Breaking News: Bronx Born Former Mayor Edward Koch Has Died (A Sad Day for New Yorkers)!

| February 1, 2013 | 0 Comments
Ed Koch

Ed Koch

Edward I. Koch, the outspoken three-term New York mayor who led the biggest U.S. city from the brink of bankruptcy in the late 1970s and boosted the spirits of crime-weary residents, has died. He was 88.

Koch died at 2 a.m. Friday of heart failure at New York-Presbyterian Columbia Hospital, spokesman George Arzt said. Koch had been moved into intensive care Thursday afternoon. The funeral will be held on Monday at Temple Emanu-El in Manhattan.

Koch had returned to the hospital on Jan. 28, two days after being released following a week-long stay to treat water in his lungs and legs, the Associated Press reported. Koch also was hospitalized in December for pneumonia and flu and three months earlier for anemia.

Serving from 1978 through 1989, Koch presided over the Wall Street-fueled economic boom of the 1980s, turning a $1 billion budget deficit into a $500 million surplus in five years. He restored the city’s credit, doubled the annual budget to $26 billion and oversaw $19 billion in capital improvements. His subsidized housing plan produced more than 156,000 new and renovated units.

Koch’s in-your-face style, straight talk and catchphrase “How’m I doing?” endeared him to New Yorkers wracked by the lingering fiscal crisis, the Son of Sam serial murders and the arson and looting that erupted after a blackout in July 1977.

Commuters walking across the Brooklyn Bridge during the first day of an 11-day transit strike in 1980 were startled to find the bald, 6-foot-1-inch mayor cheering for them. He called critics “wackos,” welfare advocates “poverty pimps,” told visiting Soviet schoolchildren that their government was “the pits” and said a crack-smoking lawyer accused of killing his daughter should be “boiled in oil.”

It was that style and straight talk that enabled Koch to work both sides of the political aisle and get things done.

“Ed Koch was one of the giants of our generation and respected by Americans across the country who respected his candor, humor and love of country,” said Christopher Ruddy, CEO of Newsmax and a friend of Koch. “He set an example for other public figures when, again and again, he was able to rise above party labels for the public good.”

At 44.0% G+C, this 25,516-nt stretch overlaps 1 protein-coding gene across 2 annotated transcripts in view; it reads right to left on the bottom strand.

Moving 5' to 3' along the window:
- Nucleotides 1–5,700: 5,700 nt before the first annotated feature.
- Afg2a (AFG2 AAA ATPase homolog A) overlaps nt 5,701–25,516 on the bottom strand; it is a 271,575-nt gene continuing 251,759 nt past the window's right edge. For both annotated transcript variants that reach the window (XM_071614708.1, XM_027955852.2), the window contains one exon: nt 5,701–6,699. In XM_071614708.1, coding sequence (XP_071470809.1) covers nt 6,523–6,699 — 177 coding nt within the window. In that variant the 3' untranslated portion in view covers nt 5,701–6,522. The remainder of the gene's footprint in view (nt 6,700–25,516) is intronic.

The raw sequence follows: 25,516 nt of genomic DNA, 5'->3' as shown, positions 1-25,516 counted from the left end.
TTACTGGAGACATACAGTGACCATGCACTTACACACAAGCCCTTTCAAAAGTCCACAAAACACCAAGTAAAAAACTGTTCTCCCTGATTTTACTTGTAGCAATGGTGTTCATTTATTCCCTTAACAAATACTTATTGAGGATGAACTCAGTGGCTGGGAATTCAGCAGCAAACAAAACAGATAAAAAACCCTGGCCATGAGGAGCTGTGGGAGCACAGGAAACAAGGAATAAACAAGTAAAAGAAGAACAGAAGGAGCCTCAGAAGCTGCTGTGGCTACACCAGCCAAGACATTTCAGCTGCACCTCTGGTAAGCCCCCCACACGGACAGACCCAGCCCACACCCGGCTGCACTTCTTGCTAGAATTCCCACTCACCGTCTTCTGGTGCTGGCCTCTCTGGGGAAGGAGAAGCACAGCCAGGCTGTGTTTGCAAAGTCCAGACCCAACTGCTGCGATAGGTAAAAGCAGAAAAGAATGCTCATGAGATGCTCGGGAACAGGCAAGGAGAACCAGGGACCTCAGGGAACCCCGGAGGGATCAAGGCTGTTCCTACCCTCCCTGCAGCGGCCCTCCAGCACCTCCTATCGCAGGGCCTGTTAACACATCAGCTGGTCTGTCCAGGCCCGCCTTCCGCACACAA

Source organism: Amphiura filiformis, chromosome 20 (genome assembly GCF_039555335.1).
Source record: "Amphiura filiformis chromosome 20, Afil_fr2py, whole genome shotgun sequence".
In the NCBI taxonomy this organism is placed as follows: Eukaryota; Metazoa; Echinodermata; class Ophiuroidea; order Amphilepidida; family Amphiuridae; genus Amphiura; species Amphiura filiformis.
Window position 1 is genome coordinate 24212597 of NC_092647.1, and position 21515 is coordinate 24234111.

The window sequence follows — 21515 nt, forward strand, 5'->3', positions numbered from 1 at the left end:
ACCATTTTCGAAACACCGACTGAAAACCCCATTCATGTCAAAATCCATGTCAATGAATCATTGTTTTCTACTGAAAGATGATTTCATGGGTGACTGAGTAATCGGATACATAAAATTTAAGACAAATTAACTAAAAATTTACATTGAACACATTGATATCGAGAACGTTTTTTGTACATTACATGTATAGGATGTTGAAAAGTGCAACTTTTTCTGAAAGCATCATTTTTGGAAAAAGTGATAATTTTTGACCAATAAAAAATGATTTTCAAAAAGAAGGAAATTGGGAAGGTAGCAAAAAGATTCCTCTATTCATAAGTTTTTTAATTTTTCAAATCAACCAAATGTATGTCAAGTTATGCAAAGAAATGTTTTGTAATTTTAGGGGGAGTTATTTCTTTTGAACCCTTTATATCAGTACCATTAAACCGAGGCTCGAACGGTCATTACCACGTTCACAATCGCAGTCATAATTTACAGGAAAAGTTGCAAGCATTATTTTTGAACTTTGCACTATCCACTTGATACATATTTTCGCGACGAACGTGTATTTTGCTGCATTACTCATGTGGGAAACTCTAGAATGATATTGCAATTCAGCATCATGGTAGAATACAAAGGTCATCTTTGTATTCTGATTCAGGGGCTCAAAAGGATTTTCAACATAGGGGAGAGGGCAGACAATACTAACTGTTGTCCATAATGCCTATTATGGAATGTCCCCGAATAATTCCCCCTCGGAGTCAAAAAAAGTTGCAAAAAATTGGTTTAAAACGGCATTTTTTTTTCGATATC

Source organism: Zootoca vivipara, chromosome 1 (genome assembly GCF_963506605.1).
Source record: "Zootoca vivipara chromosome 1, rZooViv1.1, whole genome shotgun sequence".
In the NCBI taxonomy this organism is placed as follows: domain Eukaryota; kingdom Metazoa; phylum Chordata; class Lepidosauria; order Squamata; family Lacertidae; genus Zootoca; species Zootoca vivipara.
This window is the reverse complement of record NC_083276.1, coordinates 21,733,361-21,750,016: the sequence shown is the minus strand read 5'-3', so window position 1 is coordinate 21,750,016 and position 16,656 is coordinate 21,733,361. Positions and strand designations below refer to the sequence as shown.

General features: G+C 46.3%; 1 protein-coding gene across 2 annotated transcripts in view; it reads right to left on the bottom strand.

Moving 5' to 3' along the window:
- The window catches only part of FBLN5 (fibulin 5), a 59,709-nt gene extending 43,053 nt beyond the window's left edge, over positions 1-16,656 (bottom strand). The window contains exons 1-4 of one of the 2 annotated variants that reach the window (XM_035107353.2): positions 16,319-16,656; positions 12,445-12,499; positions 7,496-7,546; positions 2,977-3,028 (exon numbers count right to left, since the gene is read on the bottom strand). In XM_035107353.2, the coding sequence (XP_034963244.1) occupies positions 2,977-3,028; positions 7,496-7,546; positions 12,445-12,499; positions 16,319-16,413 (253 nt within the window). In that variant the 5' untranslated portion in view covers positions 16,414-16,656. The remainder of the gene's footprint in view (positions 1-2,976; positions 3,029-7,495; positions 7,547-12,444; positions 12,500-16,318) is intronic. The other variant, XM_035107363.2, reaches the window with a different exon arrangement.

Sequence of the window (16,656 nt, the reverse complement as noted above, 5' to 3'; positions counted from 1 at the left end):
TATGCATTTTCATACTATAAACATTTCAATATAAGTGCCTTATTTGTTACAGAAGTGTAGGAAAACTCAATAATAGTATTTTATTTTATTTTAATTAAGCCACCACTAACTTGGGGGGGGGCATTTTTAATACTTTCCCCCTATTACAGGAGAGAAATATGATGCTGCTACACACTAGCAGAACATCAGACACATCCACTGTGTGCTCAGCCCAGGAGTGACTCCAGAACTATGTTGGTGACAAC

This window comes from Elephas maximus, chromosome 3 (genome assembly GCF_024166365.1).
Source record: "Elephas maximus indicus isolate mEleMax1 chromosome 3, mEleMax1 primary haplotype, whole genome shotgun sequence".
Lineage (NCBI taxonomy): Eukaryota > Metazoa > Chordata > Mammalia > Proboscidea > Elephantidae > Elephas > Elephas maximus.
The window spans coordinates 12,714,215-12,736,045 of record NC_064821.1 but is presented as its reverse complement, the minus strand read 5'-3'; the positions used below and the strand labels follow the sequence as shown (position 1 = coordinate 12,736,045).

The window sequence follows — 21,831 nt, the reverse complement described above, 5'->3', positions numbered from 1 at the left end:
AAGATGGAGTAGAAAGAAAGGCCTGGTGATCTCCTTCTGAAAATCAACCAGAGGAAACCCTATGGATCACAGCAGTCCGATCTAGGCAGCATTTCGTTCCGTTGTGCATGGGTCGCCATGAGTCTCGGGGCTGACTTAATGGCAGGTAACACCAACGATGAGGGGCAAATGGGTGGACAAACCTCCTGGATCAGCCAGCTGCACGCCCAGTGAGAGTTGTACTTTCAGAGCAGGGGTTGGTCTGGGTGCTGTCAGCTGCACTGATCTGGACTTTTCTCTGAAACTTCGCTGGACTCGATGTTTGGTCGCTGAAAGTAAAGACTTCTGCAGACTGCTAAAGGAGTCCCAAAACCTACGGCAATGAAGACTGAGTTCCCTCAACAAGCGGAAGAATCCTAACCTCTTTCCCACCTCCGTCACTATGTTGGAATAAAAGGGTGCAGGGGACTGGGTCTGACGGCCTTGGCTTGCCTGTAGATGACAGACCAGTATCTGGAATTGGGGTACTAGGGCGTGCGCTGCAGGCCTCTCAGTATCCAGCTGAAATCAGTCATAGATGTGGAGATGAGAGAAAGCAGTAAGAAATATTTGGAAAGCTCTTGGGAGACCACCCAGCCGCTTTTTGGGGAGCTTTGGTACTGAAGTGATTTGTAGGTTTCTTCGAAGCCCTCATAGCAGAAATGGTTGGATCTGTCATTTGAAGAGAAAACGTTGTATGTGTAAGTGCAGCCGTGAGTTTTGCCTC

Koch was a regular contributor and blogger to Newsmax.

‘Eccentric Uncle’

He was “some mad combination of a Lindy’s waiter, Coney Island barker, Catskills comedian, irritated school principal and eccentric uncle,” the writer Pete Hamill said in 2005 during a panel discussion at the Museum of the City of New York, which hosted an exhibition on the recovery since the 1975-76 fiscal crisis. “He seemed to be everywhere at once.”

By 1985, Koch, a Democrat, had become the most popular mayor since Fiorello LaGuardia four decades earlier, winning 75 percent of the vote in his bid for a third term.

Four years later, after corruption scandals rocked his administration and his criticism of civil-rights leader and presidential candidate Jesse Jackson angered some black voters, Koch was defeated by David Dinkins in the Democratic primary. Koch maintained his loss had nothing to do with the scandals or accusations that he had become a polarizing figure.

“The real reason was longevity,” he said in a 2004 interview. “You have to know when to get off the stage.”